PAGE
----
Cidera Fires CEO, COO and Lays Off 130 Employees
Founder and chairman Doug Humphrey assumes CEO duties.
Content delivery provider Cidera (www.cidera.com), laid off about 130 employees on Thursday; including its CEO, COO and other VPs. The layoffs affected all departments within the company.
Richard Hanna, president and CEO, and Bob Marggraf, COO, were reportedly asked to resign. Chairman and founder Doug Humphrey now assumes the role of CEO.
When reached for comment, a company spokesperson would only say, "No comment."
For some, the news wasn't a surprise. "Cidera grew to be too big and top heavy with no marketable product to show for itself," said one ex-employee who left before today's layoffs.
In December 2000, Cidera officially withdrew its IPO because it received over $75 million in private financing from investors like The Carlyle Group, GE Equity, MCI Worldcom and Trans Cosmos. If Cidera had gone through with an IPO, the proceeds would have been about $50 million. In SEC filings, the company said it had $358,000 in revenues for 1999, with net losses mounting to over $11 million.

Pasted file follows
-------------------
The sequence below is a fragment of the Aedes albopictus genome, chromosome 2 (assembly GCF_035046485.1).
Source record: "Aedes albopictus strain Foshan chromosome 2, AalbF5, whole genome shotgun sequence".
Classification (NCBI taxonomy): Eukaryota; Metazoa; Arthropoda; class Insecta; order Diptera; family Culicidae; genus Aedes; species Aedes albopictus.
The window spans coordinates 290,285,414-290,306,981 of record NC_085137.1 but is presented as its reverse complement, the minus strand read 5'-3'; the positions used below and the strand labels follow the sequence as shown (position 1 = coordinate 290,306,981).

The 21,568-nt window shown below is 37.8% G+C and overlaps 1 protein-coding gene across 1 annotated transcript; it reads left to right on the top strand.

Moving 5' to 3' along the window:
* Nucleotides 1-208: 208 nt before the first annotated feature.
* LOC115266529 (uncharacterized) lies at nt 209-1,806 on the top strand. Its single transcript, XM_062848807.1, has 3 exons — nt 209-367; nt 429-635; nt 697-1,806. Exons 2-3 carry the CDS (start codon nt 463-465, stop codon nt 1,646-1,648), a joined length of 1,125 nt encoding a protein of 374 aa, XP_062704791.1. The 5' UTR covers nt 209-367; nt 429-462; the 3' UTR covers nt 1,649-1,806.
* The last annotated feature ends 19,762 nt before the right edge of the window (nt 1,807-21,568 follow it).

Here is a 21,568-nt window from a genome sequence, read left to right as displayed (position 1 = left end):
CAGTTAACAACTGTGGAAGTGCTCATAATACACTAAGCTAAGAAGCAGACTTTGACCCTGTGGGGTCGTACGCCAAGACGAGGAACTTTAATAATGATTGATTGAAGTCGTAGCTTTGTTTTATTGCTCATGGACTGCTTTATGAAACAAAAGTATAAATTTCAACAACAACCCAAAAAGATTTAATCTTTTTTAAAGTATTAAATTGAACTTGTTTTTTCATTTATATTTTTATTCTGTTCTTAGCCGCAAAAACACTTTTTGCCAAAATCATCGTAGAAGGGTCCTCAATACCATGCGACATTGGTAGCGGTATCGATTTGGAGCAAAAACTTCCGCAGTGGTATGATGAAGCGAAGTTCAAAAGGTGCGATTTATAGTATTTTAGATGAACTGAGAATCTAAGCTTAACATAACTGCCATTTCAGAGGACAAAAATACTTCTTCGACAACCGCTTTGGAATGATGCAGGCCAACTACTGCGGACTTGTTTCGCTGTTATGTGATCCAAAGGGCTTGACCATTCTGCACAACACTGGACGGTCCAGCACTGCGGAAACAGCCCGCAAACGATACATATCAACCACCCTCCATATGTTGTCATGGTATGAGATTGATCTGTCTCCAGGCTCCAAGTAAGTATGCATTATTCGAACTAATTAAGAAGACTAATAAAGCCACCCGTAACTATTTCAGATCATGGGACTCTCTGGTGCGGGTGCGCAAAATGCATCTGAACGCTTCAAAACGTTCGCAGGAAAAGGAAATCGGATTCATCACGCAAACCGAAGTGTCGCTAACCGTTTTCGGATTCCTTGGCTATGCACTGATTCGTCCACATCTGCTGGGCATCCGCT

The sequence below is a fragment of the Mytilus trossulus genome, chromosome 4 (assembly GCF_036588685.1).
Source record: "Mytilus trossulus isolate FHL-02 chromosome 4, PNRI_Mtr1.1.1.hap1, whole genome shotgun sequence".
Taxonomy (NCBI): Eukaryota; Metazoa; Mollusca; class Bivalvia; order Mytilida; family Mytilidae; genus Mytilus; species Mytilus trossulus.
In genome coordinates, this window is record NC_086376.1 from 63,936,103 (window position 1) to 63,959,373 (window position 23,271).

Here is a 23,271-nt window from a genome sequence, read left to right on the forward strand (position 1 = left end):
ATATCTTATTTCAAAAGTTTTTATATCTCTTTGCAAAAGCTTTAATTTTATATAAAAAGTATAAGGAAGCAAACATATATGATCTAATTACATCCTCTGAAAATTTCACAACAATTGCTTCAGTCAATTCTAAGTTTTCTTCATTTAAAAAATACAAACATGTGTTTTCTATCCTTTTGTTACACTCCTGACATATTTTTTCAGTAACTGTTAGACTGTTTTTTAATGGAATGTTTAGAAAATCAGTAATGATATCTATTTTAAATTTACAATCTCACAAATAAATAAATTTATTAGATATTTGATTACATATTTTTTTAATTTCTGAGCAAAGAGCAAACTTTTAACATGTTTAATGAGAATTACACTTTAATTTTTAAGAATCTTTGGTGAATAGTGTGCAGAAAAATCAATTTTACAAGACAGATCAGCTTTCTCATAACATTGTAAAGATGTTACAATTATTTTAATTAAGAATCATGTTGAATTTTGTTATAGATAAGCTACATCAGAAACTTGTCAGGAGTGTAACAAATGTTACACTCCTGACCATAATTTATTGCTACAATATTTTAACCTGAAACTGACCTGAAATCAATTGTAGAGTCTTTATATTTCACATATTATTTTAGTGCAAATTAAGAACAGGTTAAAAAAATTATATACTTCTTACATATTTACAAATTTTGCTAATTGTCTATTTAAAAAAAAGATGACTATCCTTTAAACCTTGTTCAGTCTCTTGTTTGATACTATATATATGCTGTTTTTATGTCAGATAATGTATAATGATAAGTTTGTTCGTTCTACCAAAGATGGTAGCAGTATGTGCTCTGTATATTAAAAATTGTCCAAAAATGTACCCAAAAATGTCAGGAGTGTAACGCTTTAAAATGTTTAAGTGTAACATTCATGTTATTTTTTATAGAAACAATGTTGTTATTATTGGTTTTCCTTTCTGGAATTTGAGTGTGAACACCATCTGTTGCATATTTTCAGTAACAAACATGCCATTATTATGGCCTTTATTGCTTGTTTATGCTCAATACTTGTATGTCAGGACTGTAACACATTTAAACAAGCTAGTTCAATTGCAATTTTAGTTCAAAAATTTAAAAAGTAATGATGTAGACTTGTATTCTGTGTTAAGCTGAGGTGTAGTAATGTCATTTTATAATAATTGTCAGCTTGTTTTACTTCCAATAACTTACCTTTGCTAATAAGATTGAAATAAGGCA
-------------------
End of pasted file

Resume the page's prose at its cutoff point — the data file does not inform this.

Cidera doesn't deliver content directly to end users, but offers satellite delivery bandwidth to other content delivery companies. Once, it was the only company doing so, but now companies like PanAmSat and Edgix are in the space. But other content delivery companies like Akamai, iBEAM and Digital Island have all been hit hard. All have seen their stock prices drop dramatically in recent weeks -- the once mighty Akamai is trading at 20, after a 52-week high of 345 ½.
Doug Humphrey founded Laurel, Md.-based Cidera in 1997, after founding Digex, an ISP company. In January 2000, Cidera changed its name from SkyCache then hired Hannah as president and CEO to lead the company through its planned IPO. But after the market slowdown, Cidera was slow to react. Two months ago, Cidera had a company wide reorganization that didn't result in job cuts.
"This is not a sign that the company's going down the tubes," said one industry source. "It means they're willing to do very difficult things."